Meknes is named after a Berber tribe which, was known as Miknasa (native Berber name: Imeknasen) in the medieval North African documents.
The Almoravids founded a fortress in Meknes during the 11th century. It resisted the Almohads rise, and was thus destroyed by them, only to be rebuilt in a larger size with mosques and large fortifications. Under the Merinids it received further madrasas, kasbahs and mosques in the early 14th century, and continued to thrive under the Wattasid dynasty. Meknes saw its golden age as the imperial capital of Moulay Ismail following his accession to the Sultanate of Morocco (1672–1727).
According to the ICOMOS Heritage at Risk report of 2000, the historic city of Meknes contains insufficient drainage systems, and as a result suffers from inundation and leakage in certain areas.
Meknes is located in a strategic position in the heart of Morocco, to its south and south-east are the rich cedar forests and mountains of the Middle Atlas mountains with the cities Ifrane and Azrou; and more to the south are the rich oases of Tafilalt. To the west are the two largest metropolitan areas of Morocco: Casablanca and Rabat. To the north is the mountainous north of Morocco with the cities of Tangier and Tétouan. East of Meknes includes a large number of cities of which Oujda and Fes.
Meknes has a Mediterranean climate with continental influences. Its climate is similar to some areas of southern Spain and inland southern Portugal. The temperatures shifts from cool and cold in winter to hot days in the summer months of June–September. The nights, however, are always cool (or colder in winter), with daytime temperatures generally rising 10-14C above the low every day. The winter highs typically reach only 15.5 °C (59.9 °F) in December–January, whereas night temperatures average 3 °C (37 °F). (see weather-table below).
It rarely snows in Meknes.
Meknes is the seat of the prefecture of Meknès, which consists of 6 municipalities (including the city Meknes) and 15 rural communes.
The following map depicts some of the monuments in the old Medina and a general view over the old and new parts of Meknes.Volubilis This site is one of the most famous sites in Meknes. It is a site of Roman construction. It is located on a hill where tourists can see the spread out countryside and also see the pieces of the once tall and grandeur Roman villa. Many artifacts from this site are also located in the Rabat's Archaeology Museum but the floors of the villas remain at the original site.
Medina Medina, or "Old Town", is home to a 12th-century mosque called the Grand Mosque. It sits in the center of the Medina. The Dar Jamai is also in Medina. It was originally the home of the Jamai family. In 1920, it was made into the Museum of Moroccan Art. The museum still has the same interior designing as the house originally did. Most of the art is from around the Morocco region and there is a room decorated like it would have been in the 19th century. The museum is located in the El Hedem Square.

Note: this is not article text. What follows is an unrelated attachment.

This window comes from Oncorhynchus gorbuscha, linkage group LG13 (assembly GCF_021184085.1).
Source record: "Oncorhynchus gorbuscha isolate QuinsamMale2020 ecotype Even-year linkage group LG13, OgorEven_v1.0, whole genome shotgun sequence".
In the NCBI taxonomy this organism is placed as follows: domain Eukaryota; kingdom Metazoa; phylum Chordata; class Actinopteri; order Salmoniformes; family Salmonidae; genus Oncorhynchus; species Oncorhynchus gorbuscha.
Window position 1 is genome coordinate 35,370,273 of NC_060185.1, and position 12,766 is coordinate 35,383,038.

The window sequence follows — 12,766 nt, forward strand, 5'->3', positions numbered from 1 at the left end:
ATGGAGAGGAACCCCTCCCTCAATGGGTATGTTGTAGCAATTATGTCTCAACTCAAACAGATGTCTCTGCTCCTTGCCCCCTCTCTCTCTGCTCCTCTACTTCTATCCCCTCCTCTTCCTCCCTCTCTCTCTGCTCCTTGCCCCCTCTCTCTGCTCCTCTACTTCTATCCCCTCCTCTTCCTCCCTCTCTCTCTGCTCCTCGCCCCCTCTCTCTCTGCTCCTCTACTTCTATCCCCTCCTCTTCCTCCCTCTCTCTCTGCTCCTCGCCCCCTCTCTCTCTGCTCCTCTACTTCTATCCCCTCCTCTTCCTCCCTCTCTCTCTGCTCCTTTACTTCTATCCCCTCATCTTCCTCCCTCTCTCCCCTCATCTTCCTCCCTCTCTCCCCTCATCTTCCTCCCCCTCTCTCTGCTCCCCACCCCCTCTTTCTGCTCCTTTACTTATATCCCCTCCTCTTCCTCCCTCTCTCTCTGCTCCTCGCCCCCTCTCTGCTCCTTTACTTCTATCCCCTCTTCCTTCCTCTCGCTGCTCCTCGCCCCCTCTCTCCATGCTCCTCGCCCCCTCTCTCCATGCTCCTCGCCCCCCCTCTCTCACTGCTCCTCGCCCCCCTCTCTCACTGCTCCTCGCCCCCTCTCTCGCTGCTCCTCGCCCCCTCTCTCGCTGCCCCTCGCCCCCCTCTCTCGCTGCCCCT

Dar El Makhzen palace, located in El Mechouar Stinia. It is sided by a 2 km-long corridor formed by two large walls. It was Moulay Ismaïl's official palace.
Bab al-Mansour gate, named after the architect, El-Mansour. It was completed 5 years after Moulay Ismail's death, in 1732. The design of the gate plays with Almohad patterns. It has zellij mosaics of excellent quality. The marble columns were taken from the Roman ruins of Volubilis. When the structure was completed, Moulay Ismail inspected the gate, asking El-Mansur if he could do better. El-Mansur felt complied to answer yes, making the sultan so furious he had him executed. Still, according to historical records, the gate was finished after Moulay Ismail's death. The gate itself is now used as an arts and crafts gallery; entry is by a side gate. This is the main gate between the Medina and Imperial City of Meknes. It is designed with Almohad patterns and some of Volubilis's columns were taken apart to build the wall.
Lahboul gardens. It houses a zoological garden and an open-air theatre.
Mausoleum of Moulay Ismail, built in 1703 by Ahmed Eddahbi
Koubat Al Khayatin ("Ambassador's Hall"): a pavilion in which sultan Moulay Ismaïl received foreign ambassadors.
Bab El Khemis: a large decorated gate from the 17th century.
Bab Berdaïne: a majestic gate built by Moulay Ismaïl in the 17th century.
Dar El Beida, a 19th-century palace built by sultan Mohammed ben Abdallah. It is currently home to the Royal Military Academy.